Disruptions from irregular operations cost airlines approximately $35 billion USD annually. Those figures jump to $60 billion when costs to travelers & others in the ecosystem are taken into account. According to J.D. Power, 42% of travelers identified the management of disruption as the single most important area in need of improvement.

In 2018 alone, the data team at Cirium documented a total of 6,363,989 disrupted flights, which broke down into 475,282 cancellations and 5,888,707 delays. According to a report by Sabre, 85.7% of travel experts believe a frictionless trip with minimal disruptions or delays is a critical ingredient to providing a positive experience for the high-value road warrior traveler.

How do you create loyalty in the face of disruption?

Most travelers anticipate travel disruption to be chaotic and disappointing, so any effort to surprise them and show them it doesn’t have to be that way will make your brand an instant hero. All you need is the right strategy.

One of the top considerations for your travel disruption strategy should be communication. Make every effort to provide transparent and real-time communication. More importantly, don’t make your customers ask for information. You want to be known delivering consistent information to your traveler, partners and employees as they need it.

To take your communication efforts further, try to implement personalized and contextually relevant communication. Don’t make your customers think, instead, do the thinking for them. Combining what’s changed with who has been impacted and how they have been impacted plus where are they in their journey instantly creates a personalized communication that is specific and relevant to them and their situation.

The second part to an effective disruption strategy is becoming proactive. Don’t ever wait for disruption. Start re-accommodation efforts earlier to smooth out the flux of support calls and reduce airport lines. You can take this further by offering priority e-accommodation. Remember that inventory is not unlimited and you should protect your highest value travelers first.

The final part to your strategy should be to leverage data and partnerships. Pierre Charbonneau, Director of Passenger & Facilitation at IATA, once said, “Passengers expect to get up-to-date information on all aspects of their journey with minimum effort, through their preferred channel. Offering this level of personalization is reliant on capturing, managing and understanding passenger data. But no single member of the travel ecosystem has the capability to optimize the end-to-end journey on their own.”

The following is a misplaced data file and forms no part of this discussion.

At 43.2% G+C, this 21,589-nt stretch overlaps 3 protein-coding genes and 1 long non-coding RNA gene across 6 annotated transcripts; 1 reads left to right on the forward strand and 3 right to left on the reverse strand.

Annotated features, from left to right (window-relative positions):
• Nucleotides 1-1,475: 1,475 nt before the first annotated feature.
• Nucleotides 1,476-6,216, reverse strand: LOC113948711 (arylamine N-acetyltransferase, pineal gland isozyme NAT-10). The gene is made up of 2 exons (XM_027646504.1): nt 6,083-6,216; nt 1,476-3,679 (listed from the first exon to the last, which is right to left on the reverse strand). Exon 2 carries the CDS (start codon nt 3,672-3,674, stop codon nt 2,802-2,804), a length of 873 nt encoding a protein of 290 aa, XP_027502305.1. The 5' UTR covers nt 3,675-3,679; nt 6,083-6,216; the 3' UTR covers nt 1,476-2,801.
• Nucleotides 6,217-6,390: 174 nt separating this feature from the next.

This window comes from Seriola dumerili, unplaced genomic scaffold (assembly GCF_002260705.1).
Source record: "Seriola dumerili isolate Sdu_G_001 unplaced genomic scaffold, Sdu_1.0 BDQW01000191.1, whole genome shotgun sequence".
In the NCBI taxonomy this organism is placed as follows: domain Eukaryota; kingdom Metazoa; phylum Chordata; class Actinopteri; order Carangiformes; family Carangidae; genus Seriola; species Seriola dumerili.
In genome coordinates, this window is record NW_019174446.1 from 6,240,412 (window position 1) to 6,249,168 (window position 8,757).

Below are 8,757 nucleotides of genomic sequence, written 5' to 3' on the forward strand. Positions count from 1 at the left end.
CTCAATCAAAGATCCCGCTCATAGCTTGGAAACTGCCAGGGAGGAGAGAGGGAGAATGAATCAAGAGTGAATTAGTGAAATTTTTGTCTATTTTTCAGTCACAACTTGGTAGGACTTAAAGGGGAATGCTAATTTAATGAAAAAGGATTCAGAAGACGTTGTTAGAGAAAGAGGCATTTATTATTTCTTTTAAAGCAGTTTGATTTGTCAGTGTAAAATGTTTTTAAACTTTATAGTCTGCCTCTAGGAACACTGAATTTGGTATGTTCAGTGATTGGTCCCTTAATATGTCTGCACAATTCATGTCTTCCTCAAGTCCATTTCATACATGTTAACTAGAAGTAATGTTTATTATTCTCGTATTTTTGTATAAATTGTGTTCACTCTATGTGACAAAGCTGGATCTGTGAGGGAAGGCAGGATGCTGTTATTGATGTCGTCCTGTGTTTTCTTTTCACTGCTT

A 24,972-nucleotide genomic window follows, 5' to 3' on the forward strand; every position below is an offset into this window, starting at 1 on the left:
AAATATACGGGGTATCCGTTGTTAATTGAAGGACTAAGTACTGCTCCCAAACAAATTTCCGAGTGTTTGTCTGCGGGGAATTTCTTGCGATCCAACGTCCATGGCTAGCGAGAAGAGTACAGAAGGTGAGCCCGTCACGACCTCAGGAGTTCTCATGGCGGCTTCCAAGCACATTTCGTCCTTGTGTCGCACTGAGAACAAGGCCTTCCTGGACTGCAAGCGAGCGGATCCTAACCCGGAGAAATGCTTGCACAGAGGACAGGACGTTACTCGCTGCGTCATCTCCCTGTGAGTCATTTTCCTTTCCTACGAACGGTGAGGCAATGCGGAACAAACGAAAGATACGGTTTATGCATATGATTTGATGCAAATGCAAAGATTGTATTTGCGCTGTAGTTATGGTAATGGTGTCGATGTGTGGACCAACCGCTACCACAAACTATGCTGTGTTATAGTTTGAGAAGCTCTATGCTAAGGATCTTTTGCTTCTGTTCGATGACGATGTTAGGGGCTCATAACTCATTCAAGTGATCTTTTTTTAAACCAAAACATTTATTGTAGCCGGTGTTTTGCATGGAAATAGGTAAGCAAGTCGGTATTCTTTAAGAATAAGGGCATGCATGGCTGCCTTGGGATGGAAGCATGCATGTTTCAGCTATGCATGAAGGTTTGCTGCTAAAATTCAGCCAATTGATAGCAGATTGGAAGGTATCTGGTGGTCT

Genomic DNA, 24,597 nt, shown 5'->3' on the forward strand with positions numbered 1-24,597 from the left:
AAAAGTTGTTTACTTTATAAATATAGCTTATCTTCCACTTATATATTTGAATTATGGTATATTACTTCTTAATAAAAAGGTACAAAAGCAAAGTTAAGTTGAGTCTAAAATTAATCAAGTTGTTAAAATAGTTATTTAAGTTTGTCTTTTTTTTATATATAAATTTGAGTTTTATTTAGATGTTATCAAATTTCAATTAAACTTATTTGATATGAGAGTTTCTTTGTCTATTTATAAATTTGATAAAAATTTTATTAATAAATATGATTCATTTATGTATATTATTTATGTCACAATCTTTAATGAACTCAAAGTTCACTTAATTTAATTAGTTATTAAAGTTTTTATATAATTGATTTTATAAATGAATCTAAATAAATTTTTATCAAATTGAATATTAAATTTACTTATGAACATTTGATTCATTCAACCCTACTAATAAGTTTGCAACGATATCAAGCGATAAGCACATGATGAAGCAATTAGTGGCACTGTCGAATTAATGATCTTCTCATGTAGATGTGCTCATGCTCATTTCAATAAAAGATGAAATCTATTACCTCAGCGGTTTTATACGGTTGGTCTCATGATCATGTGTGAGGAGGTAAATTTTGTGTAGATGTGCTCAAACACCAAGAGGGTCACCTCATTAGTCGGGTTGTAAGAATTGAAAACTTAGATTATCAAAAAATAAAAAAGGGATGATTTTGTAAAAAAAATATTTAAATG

Take advantage of internal partnerships that can help capture and act on information. For example, an airline can equip in-flight crew with knowledge that the passenger in 8A was significantly delayed on their last flight, which creates an opportunity for special acknowledgement like a complimentary drink. Take it further with external partnerships to serve the traveler. Travelers experience more than just your flight, they experience a complete journey starting with the drive to the airport through to checkout of their hotel and back.

The Theory of Reciprocity

Customer loyalty is driven by small things, the softer things that are harder to measure but are very real. The Theory of Reciprocity supports the idea that most customers perceive good service as a genuine act of kindness rather than as you trying to buy their affection.

Imagine the value of “surprise reciprocity” – the art of figuring out what customers don’t expect you to do and then doing exactly that. Brad Tuttle, a writer for Time Magazine, once commented on the current state of customer service by said, “Smart businesses should come to realize that the customer service bar is lower— and that today, it’s easier than ever to differentiate your company from the pack with (crazy as it seems) actual quality customer service.”